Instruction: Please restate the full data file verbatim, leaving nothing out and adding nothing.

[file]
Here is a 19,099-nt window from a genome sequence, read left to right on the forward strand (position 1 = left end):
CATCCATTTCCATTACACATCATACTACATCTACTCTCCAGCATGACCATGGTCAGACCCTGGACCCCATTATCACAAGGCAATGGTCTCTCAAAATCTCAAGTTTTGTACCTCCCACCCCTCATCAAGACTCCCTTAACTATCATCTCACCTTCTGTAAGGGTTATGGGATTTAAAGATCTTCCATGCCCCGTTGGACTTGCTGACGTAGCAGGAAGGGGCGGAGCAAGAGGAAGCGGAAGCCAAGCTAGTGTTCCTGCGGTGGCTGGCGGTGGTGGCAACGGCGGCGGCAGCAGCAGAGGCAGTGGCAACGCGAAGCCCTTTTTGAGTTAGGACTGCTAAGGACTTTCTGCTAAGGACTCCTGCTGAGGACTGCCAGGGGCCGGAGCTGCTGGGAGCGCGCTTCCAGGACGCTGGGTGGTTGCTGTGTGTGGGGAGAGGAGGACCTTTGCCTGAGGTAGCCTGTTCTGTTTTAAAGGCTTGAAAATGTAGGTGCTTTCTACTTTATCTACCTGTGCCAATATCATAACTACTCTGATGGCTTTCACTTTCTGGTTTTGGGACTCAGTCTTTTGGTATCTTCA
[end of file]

Here is a 19,099-nt window from a genome sequence, read left to right on the forward strand (position 1 = left end):
CATCCATTTCCATTACACATCATACTACATCTACTCTCCAGCATGACCATGGTCAGACCCTGGACCCCATTATCACAAGGCAATGGTCTCTCAAAATCTCAAGTTTTGTACCTCCCACCCCTCATCAAGACTCCCTTAACTATCATCTCACCTTCTGTAAGGGTTATGGGATTTAAAGATCTTCCATGCCCCGTTGGACTTGCTGACGTAGCAGGAAGGGGCGGAGCAAGAGGAAGCGGAAGCCAAGCTAGTGTTCCTGCGGTGGCTGGCGGTGGTGGCAACGGCGGCGGCAGCAGCAGAGGCAGTGGCAACGCGAAGCCCTTTTTGAGTTAGGACTGCTAAGGACTTTCTGCTAAGGACTCCTGCTGAGGACTGCCAGGGGCCGGAGCTGCTGGGAGCGCGCTTCCAGGACGCTGGGTGGTTGCTGTGTGTGGGGAGAGGAGGACCTTTGCCTGAGGTAGCCTGTTCTGTTTTAAAGGCTTGAAAATGTAGGTGCTTTCTACTTTATCTACCTGTGCCAATATCATAACTACTCTGATGGCTTTCACTTTCTGGTTTTGGGACTCAGTCTTTTGGTATCTTCA